In the midst of an article about something I've forgotten, I came across this, which, because it irked me, I copied down:
Many of us, myself included, preach optimism, positive thinking, and looking at the glass as half full. However, there's a difference between that and being a Pollyanna who looks at the world through rose-colored glasses.
Ah, poor Pollyanna. She is one of those literary characters who, having become an allusion, has ceased being her actual self. I, too, once reductively thought of Pollyanna as a person imperviously deluded about the goodness of the world. Then I read the book.
Somehow or another, Amazon recommended Pollyanna
to me. I think it's because I had recently been searching for Cicely Mary Barker coloring books. Anyhow, I suppose I was in some sort of lightened mood, because I agreed with Amazon and bought and read Pollyanna
. I really enjoyed it, not least because Pollyanna is the farthest thing from deluded.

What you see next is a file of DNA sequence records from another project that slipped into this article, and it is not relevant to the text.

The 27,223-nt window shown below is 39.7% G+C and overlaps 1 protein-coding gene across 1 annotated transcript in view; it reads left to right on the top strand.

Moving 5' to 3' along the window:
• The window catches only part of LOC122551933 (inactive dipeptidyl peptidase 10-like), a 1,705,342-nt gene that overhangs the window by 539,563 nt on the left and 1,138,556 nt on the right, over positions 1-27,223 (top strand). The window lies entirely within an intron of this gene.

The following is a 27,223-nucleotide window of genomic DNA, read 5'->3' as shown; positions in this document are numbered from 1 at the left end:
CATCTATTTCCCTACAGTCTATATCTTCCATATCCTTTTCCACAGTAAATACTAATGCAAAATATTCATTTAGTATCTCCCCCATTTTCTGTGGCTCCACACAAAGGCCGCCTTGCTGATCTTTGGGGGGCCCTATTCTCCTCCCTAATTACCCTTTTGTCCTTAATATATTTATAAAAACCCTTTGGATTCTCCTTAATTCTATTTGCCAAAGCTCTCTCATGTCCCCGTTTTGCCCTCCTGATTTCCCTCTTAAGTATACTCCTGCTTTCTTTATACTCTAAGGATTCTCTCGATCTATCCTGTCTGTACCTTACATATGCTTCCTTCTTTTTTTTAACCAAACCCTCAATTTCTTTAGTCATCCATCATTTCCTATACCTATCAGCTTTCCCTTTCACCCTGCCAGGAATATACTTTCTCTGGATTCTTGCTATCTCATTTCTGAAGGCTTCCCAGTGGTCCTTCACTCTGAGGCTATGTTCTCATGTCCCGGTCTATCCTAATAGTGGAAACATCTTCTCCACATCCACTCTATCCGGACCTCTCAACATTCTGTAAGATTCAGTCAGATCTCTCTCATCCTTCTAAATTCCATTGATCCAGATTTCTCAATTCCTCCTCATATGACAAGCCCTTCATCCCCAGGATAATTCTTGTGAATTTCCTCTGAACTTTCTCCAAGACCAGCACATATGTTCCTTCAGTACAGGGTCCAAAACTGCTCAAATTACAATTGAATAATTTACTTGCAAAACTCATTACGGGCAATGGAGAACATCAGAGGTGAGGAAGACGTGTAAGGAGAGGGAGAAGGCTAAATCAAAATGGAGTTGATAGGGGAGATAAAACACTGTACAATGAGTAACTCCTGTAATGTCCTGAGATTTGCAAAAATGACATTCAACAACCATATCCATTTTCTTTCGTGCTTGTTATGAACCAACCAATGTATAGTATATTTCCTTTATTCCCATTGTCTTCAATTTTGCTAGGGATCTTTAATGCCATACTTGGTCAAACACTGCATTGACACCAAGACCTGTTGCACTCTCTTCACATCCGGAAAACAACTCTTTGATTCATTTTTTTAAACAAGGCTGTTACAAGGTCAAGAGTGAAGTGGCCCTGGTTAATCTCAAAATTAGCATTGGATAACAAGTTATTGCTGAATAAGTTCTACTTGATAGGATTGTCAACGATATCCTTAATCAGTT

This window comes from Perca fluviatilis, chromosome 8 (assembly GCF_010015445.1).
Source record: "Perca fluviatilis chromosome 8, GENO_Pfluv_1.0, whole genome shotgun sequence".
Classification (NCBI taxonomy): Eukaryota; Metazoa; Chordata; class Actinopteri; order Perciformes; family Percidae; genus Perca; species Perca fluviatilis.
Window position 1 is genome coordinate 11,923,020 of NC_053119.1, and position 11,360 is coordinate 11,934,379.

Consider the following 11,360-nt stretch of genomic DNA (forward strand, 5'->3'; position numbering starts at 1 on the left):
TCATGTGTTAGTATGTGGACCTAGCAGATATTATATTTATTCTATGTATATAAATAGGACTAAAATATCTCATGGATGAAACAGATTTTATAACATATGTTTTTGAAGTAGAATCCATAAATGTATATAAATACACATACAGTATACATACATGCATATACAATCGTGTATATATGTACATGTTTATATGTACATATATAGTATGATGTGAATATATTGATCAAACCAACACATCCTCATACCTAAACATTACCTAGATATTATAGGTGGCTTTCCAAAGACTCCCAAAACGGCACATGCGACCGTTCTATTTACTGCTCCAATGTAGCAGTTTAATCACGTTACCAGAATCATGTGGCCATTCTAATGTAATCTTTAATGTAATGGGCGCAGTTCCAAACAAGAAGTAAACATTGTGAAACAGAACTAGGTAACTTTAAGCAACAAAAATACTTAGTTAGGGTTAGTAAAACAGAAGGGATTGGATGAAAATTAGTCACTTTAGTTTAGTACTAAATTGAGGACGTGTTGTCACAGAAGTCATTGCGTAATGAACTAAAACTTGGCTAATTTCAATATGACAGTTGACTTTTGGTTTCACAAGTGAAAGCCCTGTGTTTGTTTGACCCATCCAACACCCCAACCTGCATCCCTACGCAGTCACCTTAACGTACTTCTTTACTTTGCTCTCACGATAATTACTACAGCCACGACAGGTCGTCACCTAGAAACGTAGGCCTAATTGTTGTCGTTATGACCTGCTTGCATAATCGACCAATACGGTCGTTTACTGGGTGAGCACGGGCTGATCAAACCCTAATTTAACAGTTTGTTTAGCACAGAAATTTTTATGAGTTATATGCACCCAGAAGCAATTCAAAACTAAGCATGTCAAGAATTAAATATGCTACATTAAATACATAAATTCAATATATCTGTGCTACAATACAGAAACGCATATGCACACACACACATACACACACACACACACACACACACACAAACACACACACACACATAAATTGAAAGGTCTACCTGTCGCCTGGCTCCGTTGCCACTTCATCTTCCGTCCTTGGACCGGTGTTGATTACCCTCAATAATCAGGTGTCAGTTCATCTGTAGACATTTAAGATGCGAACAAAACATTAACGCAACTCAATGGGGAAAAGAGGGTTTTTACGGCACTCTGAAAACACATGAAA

Her attitude is supported by what she calls "the glad game." It is a game that her father taught her, and its point is simple: To find something in everything to be glad about. He first taught it to her when she was expecting a doll from a missionary barrel that, in fact, contained only crutches. This saddened her; so her father told her to be glad for the crutches — glad because she didn't need them.This can seem like the vapid comfort one is usually given upon misfortune: "At least you have your health!" But it is better than that, for the glad game is primarily finding some good in the misfortune itself, not merely in some unrelated thing that can then be construed as compensation.An example is when Nancy, servant to Pollyanna's aunt, relates how she hates Monday mornings; and Pollyanna says, "Well, anyhow, Nancy, I should think you could be gladder on Monday mornin' than on any other day in the week, because 'twould be a whole week before you'd have another one!"A perfect example is when Dr. Chilton is lamenting the difficulties of his rounds. Pollyanna timidly notes that being a doctor is the very gladdest kind of business. "Gladdest!" he cries. "When I see so much suffering always, everywhere I go?" And she replies: "I know; but you’re helping it — don't you see? — and you’re glad to help it! And so that makes you the gladdest of any of us, all the time."According to Pollyanna, there is something about everything that you can be glad about, if, as she says, "you keep hunting long enough to find it." Yes, she realizes perfectly — without any self-delusion or rose-colored glasses — that the glad game can be an effort. But the effort must be made. And why? Because of the "rejoicing texts."Her father, a minister, had noticed the prevalence of Biblical texts that call for rejoicing. Be glad in the Lord! Shout for joy! He counted eight hundred of them. He told Pollyanna that "if God took the trouble to tell us eight hundred times to be glad and rejoice, He must want us to do it — some."Pollyanna is not some empty-headed dolt, a comic manifestation of obliviousness, a Candide in a red-checked dress and straw hat. Pollyanna deliberately plays the glad game and is made happy. And in the course of the novel, she brings everyone to the gladness in their lives that they each had been overlooking.P.S. Amusingly, in a post decrying a reductive allusion, I may have made one of my own! I haven't read Candide in 30 years. I'll let my allusion stand, however.